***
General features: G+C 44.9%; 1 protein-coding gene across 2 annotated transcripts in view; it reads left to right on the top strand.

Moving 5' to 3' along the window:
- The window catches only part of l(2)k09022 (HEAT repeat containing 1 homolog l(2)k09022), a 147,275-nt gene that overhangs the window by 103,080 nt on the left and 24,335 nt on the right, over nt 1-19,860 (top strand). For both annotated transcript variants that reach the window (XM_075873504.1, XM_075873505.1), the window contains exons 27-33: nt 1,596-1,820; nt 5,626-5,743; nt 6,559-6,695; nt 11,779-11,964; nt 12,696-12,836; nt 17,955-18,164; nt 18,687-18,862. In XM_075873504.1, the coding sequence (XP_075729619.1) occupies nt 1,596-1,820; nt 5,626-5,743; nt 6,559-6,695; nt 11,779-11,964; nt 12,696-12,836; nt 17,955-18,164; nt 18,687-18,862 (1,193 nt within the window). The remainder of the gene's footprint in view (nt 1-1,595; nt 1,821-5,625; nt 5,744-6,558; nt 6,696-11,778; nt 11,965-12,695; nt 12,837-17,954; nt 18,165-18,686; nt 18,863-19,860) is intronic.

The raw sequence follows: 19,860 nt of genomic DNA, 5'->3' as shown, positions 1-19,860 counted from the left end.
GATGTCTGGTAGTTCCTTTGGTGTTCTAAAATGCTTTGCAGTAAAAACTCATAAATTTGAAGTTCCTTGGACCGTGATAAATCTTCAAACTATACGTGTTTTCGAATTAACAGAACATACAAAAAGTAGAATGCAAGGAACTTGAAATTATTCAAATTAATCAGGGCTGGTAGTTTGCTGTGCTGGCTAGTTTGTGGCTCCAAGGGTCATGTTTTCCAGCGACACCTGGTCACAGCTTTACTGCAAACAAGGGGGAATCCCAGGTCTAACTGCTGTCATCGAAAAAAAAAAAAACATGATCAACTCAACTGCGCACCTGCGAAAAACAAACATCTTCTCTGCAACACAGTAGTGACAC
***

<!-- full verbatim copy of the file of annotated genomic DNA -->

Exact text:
General features: G+C 44.9%; 1 protein-coding gene across 2 annotated transcripts in view; it reads left to right on the top strand.

Moving 5' to 3' along the window:
- The window catches only part of l(2)k09022 (HEAT repeat containing 1 homolog l(2)k09022), a 147,275-nt gene that overhangs the window by 103,080 nt on the left and 24,335 nt on the right, over nt 1-19,860 (top strand). For both annotated transcript variants that reach the window (XM_075873504.1, XM_075873505.1), the window contains exons 27-33: nt 1,596-1,820; nt 5,626-5,743; nt 6,559-6,695; nt 11,779-11,964; nt 12,696-12,836; nt 17,955-18,164; nt 18,687-18,862. In XM_075873504.1, the coding sequence (XP_075729619.1) occupies nt 1,596-1,820; nt 5,626-5,743; nt 6,559-6,695; nt 11,779-11,964; nt 12,696-12,836; nt 17,955-18,164; nt 18,687-18,862 (1,193 nt within the window). The remainder of the gene's footprint in view (nt 1-1,595; nt 1,821-5,625; nt 5,744-6,558; nt 6,696-11,778; nt 11,965-12,695; nt 12,837-17,954; nt 18,165-18,686; nt 18,863-19,860) is intronic.

The raw sequence follows: 19,860 nt of genomic DNA, 5'->3' as shown, positions 1-19,860 counted from the left end.
GATGTCTGGTAGTTCCTTTGGTGTTCTAAAATGCTTTGCAGTAAAAACTCATAAATTTGAAGTTCCTTGGACCGTGATAAATCTTCAAACTATACGTGTTTTCGAATTAACAGAACATACAAAAAGTAGAATGCAAGGAACTTGAAATTATTCAAATTAATCAGGGCTGGTAGTTTGCTGTGCTGGCTAGTTTGTGGCTCCAAGGGTCATGTTTTCCAGCGACACCTGGTCACAGCTTTACTGCAAACAAGGGGGAATCCCAGGTCTAACTGCTGTCATCGAAAAAAAAAAAAACATGATCAACTCAACTGCGCACCTGCGAAAAACAAACATCTTCTCTGCAACACAGTAGTGACAC